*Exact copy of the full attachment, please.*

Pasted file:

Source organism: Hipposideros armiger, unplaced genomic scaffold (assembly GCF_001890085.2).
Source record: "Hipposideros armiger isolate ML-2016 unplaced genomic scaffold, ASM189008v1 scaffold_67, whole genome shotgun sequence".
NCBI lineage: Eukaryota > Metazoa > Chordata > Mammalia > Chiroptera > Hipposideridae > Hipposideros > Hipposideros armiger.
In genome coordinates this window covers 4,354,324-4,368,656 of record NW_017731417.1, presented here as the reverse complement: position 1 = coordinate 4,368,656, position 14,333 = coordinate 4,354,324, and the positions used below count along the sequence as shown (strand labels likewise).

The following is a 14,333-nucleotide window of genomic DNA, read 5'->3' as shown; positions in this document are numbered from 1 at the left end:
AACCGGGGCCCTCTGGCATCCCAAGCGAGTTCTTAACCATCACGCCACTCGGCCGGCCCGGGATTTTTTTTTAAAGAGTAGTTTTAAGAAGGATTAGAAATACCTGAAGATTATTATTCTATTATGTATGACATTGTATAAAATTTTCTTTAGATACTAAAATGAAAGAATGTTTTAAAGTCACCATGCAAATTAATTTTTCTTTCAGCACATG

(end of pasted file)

Source organism: Hipposideros armiger, unplaced genomic scaffold (assembly GCF_001890085.2).
Source record: "Hipposideros armiger isolate ML-2016 unplaced genomic scaffold, ASM189008v1 scaffold_67, whole genome shotgun sequence".
NCBI lineage: Eukaryota > Metazoa > Chordata > Mammalia > Chiroptera > Hipposideridae > Hipposideros > Hipposideros armiger.
In genome coordinates this window covers 4,354,324-4,368,656 of record NW_017731417.1, presented here as the reverse complement: position 1 = coordinate 4,368,656, position 14,333 = coordinate 4,354,324, and the positions used below count along the sequence as shown (strand labels likewise).

The following is a 14,333-nucleotide window of genomic DNA, read 5'->3' as shown; positions in this document are numbered from 1 at the left end:
AACCGGGGCCCTCTGGCATCCCAAGCGAGTTCTTAACCATCACGCCACTCGGCCGGCCCGGGATTTTTTTTTAAAGAGTAGTTTTAAGAAGGATTAGAAATACCTGAAGATTATTATTCTATTATGTATGACATTGTATAAAATTTTCTTTAGATACTAAAATGAAAGAATGTTTTAAAGTCACCATGCAAATTAATTTTTCTTTCAGCACATG